By Damian Carrington
Rain has fallen on the summit of Greenland’s huge ice cap for the first time on record. Temperatures are normally well below freezing on the 3,216-metre (10,551ft) peak, and the precipitation is a stark sign of the climate crisis.
Scientists at the US National Science Foundation’s summit station saw rain falling throughout 14 August but had no gauges to measure the fall because the precipitation was so unexpected. Across Greenland, an estimated 7bn tonnes of water was released from the clouds.
The rain fell during an exceptionally hot three days in Greenland when temperatures were 18C higher than average in places. As a result, melting was seen in most of Greenland, across an area about four times the size of the UK.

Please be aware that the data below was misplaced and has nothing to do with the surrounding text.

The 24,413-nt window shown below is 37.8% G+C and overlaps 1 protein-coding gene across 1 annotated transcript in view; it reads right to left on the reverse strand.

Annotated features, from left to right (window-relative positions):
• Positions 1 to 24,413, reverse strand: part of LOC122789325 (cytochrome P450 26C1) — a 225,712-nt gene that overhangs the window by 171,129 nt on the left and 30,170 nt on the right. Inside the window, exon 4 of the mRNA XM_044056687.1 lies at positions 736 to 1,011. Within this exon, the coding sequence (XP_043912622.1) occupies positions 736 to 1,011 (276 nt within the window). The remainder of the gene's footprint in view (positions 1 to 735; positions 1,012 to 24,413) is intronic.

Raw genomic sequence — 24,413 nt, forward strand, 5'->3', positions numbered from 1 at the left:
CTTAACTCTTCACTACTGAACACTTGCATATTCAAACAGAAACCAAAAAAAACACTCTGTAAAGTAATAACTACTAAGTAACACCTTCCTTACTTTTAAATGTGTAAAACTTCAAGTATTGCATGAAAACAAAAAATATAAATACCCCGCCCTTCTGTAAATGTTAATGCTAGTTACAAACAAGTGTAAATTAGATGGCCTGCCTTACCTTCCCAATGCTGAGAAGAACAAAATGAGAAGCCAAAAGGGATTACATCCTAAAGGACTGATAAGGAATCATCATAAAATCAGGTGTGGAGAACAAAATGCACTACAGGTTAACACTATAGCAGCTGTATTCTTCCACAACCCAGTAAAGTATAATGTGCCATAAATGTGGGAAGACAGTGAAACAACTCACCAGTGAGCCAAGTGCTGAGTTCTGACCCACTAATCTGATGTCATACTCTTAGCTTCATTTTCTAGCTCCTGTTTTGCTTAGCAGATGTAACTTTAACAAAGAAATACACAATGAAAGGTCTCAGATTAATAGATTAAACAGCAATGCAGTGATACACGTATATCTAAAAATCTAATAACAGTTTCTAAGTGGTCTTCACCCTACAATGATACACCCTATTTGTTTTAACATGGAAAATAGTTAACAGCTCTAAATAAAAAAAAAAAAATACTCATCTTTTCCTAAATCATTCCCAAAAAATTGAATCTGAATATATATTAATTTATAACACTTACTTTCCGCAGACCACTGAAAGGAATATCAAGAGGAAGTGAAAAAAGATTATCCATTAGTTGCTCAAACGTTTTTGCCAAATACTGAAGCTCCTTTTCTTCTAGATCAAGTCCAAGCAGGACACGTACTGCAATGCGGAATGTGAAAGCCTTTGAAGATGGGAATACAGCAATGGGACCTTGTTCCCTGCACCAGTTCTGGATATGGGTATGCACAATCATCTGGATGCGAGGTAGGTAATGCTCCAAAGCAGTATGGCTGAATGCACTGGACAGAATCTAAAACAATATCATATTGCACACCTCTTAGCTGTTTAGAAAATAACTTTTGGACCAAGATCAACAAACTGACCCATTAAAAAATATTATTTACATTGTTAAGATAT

The recent report from the Intergovernmental Panel on Climate Change concluded it was “unequivocal” that carbon emissions from human activities were heating the planet and causing impacts such as melting ice and rising sea level.
In May, researchers reported that a significant part of the Greenland ice sheet was nearing a tipping point, after which accelerated melting would become inevitable even if global heating was halted.
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